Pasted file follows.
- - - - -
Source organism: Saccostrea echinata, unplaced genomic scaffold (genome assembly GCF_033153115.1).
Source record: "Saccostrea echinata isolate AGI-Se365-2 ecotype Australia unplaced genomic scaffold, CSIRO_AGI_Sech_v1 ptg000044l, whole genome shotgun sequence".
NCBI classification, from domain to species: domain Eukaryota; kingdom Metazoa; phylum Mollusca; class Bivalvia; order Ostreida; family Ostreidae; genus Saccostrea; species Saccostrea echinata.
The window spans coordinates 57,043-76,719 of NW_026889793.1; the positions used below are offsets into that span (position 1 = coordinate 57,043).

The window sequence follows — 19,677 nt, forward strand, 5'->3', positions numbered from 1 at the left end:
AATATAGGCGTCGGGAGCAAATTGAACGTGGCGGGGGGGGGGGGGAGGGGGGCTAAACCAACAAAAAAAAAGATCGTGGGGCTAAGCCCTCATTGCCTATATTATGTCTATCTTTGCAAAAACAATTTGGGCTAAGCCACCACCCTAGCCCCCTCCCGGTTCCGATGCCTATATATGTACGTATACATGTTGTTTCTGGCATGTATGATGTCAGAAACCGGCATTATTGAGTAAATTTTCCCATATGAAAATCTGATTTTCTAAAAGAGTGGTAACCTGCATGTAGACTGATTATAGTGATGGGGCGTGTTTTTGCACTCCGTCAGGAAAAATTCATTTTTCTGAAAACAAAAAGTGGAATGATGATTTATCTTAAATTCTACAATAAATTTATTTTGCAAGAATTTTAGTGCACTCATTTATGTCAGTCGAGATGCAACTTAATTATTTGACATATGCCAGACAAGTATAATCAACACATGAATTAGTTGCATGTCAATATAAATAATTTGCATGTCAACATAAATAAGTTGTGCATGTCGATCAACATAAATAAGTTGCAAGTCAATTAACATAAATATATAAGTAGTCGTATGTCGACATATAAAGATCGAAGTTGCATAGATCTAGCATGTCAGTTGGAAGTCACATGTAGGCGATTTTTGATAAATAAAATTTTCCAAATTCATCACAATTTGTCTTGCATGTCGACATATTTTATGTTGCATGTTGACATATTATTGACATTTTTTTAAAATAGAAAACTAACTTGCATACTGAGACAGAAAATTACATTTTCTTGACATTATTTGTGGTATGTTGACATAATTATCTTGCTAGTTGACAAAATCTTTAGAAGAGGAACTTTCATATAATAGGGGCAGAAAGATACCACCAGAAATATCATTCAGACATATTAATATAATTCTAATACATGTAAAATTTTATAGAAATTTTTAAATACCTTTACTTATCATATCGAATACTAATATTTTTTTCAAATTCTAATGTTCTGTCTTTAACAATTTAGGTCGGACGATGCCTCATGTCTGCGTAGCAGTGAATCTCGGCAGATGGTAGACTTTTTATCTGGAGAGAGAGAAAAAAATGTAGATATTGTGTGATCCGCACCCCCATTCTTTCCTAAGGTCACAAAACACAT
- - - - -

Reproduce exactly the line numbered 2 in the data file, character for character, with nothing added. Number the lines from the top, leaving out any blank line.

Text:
Source record: "Saccostrea echinata isolate AGI-Se365-2 ecotype Australia unplaced genomic scaffold, CSIRO_AGI_Sech_v1 ptg000044l, whole genome shotgun sequence".